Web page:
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Baseball’s Nonsensical Suspension Policy

By Tanner Brogali

After Tuesday night’s bench clearing melee between the Toronto Blue Jays and the New York Yankees, the league handed down suspensions to the two central figures – Jorge Posada and Jesse Carlson. For their role in Tuesday night’s fracas, Posada and Carlson each got 4-game suspensions. Their suspensions happened to be scaled back to 3 games because neither Posada nor Carlson appealed the penalty.

If someone can explain to me how the league came up with 4 games for both of them, I’d really appreciate it.

When it comes to the number of games a player is hit with for his misdealings, it is any person’s guess. It appears to me there are no set rules for suspensions. That is a huge dilemma in my eyes.

Let’s have a gander at two non-drug related suspensions that have been handed out so far in ’09:

Does anyone else see what is wrong here? There is no rhyme or explanation for any of the suspensions.

How did Youkilis and Porcello get five games for starting a bench-clearing mle, but Posada and Carlson only received 3 games? What did Youkilis and Porcello do differently that their brawl led to 2 more games?

In my opinion, a dugout-clearing scuffle is a dugout-clearing fight. They are similar to coincidences; there are no levels.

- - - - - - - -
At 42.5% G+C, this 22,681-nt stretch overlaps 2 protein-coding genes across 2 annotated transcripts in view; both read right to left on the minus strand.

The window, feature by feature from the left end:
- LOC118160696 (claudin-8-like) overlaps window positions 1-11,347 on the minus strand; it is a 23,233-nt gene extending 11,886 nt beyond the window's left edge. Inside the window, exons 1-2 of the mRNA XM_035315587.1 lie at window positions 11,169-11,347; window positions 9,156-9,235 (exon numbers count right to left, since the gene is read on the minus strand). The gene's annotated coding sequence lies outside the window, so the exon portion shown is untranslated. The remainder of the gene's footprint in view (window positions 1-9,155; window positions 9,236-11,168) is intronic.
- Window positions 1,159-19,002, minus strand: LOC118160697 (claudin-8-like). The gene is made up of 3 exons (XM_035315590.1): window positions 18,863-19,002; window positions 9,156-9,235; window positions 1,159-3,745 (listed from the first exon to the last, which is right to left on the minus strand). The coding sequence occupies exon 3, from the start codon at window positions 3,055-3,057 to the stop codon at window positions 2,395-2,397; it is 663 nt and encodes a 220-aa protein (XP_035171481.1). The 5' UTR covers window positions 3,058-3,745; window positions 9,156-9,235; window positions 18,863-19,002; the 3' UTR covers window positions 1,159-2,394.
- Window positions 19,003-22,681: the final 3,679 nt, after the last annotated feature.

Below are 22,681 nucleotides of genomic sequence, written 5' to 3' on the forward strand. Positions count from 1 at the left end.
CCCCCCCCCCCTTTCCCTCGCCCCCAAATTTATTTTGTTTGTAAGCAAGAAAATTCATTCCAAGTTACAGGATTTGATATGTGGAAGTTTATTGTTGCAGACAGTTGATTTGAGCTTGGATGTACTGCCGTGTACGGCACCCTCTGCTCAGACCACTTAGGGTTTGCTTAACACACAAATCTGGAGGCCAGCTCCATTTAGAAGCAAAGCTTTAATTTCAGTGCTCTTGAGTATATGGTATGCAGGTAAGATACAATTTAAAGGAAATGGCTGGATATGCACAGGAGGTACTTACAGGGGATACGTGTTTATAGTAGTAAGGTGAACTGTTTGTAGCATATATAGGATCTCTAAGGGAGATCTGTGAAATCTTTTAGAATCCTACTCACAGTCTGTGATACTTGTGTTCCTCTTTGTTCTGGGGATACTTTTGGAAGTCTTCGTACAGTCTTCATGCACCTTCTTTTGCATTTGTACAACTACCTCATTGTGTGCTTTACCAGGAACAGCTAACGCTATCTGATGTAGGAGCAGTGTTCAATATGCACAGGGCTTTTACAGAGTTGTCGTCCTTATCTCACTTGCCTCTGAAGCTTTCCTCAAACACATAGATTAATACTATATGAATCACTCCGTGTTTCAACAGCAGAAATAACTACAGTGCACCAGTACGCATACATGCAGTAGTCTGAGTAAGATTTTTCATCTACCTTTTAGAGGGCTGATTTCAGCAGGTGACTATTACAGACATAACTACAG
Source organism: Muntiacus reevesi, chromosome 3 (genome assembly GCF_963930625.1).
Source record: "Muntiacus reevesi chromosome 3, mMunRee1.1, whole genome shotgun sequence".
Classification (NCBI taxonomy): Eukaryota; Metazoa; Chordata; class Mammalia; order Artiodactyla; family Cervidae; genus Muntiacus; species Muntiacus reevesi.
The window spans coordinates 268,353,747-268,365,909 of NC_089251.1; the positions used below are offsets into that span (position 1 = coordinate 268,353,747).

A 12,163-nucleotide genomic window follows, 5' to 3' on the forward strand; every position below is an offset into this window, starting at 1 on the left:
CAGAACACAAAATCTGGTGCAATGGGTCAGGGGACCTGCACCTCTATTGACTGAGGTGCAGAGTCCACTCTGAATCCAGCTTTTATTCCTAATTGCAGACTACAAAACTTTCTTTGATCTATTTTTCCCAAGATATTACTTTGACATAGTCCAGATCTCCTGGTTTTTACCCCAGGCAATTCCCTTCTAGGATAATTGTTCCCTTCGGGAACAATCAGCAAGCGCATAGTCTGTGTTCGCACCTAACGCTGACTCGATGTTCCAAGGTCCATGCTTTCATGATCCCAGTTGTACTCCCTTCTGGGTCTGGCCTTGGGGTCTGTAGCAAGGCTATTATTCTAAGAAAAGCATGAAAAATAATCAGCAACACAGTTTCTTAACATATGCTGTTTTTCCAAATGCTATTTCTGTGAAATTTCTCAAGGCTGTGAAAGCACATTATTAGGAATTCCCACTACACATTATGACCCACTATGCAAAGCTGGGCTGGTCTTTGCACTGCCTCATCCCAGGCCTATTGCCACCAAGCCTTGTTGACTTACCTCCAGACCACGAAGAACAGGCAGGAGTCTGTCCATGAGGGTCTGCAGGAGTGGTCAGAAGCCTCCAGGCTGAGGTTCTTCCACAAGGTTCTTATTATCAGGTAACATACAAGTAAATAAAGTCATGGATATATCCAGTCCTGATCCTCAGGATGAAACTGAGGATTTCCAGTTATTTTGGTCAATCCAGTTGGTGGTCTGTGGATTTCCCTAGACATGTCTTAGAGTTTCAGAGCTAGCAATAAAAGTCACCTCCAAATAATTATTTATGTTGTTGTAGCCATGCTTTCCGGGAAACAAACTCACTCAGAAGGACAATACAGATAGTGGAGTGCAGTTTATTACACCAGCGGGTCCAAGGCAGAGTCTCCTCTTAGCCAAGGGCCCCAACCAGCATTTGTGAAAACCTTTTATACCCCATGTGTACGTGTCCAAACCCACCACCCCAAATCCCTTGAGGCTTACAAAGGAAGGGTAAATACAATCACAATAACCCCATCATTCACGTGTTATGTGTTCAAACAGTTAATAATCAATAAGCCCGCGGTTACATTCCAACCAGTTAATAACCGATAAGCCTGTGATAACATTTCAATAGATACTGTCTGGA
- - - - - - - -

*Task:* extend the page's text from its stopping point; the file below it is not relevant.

How does Beckett get a 6-game suspension for aiming at someone’s head, although Zambrano becomes the same game penalty for beating up a water cooler? I didn’t know possibly ending someone’s career may be just as damaging as beating up an inert object.

This is not a Red Sox-Yankee issue – this is a reasonable dilemma. I feel like I’m off the rocker even writing something such as this. If you do A, you receive B. It’s as simple as that.

Major League Baseball – and I am talking about you Bob Watson – needs to draw up a benchmark penalty for each infringement.

At present, it just doesn’t make a single bit of sense.

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Article Citation
MLA Style Citation:
Brogali, Tanner "Baseball’s Nonsensical Suspension Policy." Baseball’s Nonsensical Suspension Policy. 17 Sep. 2009. uberarticles.com. 1 Nov 2014 <http://uberarticles.com/recreation-and-sports/baseball/why-the-mlb-is-backwards/>.

APA Style Citation:
Brogali, T (2009, September 17). Baseball’s Nonsensical Suspension Policy. Retrieved November 1, 2014, from http://uberarticles.com/recreation-and-sports/baseball/why-the-mlb-is-backwards/

Chicago Style Citation:
Brogali, Tanner "Baseball’s Nonsensical Suspension Policy" uberarticles.com. http://uberarticles.com/recreation-and-sports/baseball/why-the-mlb-is-backwards/


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